The troubled Northland oyster industry is looking to clean up its act by recycling shells, which could see the by-product fetching more than the meat.
Project Oyster Shell is a three-year scheme to remove and recycle thousands of shells on the 24 farms in the Waikare Inlet, in the Bay of Islands.
The farms closed down several years ago because of water quality problems, but those have been resolved and the farms now need to clean up waste shells to meet council compliance rules.
The industry also came to a near-standstill last year as a herpes virus infected about two-thirds of the country's marine farms.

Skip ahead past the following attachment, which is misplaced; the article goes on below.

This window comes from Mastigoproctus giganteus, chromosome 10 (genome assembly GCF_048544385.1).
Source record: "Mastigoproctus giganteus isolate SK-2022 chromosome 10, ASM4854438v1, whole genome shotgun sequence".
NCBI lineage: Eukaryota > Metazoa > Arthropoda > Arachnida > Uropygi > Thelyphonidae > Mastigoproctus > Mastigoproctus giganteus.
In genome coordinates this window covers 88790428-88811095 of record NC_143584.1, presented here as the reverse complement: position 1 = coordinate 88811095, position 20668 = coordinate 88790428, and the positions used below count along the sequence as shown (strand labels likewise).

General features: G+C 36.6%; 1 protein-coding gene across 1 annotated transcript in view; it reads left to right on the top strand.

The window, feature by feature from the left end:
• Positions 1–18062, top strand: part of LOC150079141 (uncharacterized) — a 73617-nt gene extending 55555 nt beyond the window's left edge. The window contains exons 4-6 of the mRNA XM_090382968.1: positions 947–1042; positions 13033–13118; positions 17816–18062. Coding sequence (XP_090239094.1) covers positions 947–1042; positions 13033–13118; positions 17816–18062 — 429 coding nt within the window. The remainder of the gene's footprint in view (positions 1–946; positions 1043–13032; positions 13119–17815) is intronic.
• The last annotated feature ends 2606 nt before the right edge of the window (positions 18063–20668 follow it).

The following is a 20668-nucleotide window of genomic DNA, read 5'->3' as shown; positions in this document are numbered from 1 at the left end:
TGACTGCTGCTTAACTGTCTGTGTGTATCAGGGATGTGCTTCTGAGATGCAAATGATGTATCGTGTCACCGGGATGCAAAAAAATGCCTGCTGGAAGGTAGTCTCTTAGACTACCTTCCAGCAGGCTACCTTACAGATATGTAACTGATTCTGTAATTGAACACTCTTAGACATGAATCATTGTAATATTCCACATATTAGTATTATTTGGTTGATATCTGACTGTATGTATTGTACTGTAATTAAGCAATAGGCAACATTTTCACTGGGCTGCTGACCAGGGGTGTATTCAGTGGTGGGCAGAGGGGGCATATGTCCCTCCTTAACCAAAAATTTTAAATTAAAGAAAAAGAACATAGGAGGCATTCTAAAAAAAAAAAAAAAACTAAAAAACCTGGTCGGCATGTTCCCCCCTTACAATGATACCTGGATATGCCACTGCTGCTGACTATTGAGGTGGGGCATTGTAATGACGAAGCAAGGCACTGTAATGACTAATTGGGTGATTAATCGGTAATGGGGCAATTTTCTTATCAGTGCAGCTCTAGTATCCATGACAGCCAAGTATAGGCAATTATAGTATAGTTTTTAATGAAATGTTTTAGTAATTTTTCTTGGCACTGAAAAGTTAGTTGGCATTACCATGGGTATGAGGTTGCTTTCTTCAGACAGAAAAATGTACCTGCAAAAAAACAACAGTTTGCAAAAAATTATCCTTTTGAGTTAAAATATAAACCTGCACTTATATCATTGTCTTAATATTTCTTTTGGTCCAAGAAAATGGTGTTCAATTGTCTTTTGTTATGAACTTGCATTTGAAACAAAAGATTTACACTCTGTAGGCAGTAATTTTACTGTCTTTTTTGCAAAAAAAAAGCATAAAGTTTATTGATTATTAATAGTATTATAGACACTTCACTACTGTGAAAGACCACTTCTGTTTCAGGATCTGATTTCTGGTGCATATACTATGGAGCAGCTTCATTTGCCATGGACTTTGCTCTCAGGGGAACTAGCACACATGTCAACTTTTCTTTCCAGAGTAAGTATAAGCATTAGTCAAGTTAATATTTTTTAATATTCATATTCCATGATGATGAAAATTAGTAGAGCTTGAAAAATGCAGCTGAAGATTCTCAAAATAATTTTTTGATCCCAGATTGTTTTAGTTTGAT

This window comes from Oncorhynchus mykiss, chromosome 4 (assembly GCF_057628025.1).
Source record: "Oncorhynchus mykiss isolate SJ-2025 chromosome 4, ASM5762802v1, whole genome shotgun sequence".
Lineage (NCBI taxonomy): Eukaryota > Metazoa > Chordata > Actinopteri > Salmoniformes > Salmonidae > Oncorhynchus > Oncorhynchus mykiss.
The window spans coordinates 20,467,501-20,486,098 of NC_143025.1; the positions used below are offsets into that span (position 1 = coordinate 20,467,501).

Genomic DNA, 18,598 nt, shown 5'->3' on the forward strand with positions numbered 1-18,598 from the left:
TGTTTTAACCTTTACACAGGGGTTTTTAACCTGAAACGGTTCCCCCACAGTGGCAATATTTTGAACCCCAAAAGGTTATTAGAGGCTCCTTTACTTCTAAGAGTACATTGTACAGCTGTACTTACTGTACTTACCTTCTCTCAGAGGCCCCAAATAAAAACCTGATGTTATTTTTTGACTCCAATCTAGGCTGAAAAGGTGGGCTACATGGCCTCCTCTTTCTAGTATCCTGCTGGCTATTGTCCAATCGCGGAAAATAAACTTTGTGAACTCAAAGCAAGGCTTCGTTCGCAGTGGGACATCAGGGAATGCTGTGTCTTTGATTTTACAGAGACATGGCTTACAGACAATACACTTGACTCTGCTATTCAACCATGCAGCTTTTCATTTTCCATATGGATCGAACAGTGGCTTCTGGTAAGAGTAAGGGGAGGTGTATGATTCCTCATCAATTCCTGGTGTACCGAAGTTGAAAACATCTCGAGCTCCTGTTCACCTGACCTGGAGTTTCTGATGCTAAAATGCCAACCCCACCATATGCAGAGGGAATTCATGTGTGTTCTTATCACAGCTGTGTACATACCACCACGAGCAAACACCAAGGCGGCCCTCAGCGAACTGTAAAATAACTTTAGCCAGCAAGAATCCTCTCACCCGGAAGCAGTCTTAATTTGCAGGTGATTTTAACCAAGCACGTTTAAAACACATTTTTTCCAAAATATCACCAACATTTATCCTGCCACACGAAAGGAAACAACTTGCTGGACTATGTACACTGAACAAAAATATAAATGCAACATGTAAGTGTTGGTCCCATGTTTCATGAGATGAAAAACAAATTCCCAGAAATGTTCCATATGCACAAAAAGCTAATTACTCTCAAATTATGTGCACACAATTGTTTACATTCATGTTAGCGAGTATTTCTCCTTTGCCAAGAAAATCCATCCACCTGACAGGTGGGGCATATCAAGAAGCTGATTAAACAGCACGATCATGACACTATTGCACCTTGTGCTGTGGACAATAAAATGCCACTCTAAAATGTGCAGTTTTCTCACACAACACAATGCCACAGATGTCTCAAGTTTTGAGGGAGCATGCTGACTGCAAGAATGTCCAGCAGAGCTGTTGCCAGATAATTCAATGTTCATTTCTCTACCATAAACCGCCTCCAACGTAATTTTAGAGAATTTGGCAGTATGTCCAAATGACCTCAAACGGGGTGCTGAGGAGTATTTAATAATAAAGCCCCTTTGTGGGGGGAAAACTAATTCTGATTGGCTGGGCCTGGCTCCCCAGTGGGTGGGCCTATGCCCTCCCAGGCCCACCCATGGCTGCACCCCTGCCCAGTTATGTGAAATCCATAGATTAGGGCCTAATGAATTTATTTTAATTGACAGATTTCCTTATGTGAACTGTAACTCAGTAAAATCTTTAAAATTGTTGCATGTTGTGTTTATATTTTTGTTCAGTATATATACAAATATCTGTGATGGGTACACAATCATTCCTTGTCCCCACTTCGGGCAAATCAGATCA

The project is a joint-venture between local government, the economic development body Enterprise Northland, oyster farmers, and MAF.
It proposes to clean up 6500 tonnes of waste shell over the next three years, at a cost of almost $4 million.
The Government's waste minimisation fund will cover half of that.
Project manager Jacquie Reed says it's a scheme that could transform the $30 million industry at a time when it most needs it.
She says there are two initiatives, which are commercially sensitive, but will look at selling the shells to produce a product which will be quite innovative.
Ms Reed says they're now waiting on resource consents to be approved so they can begin recycling the shells.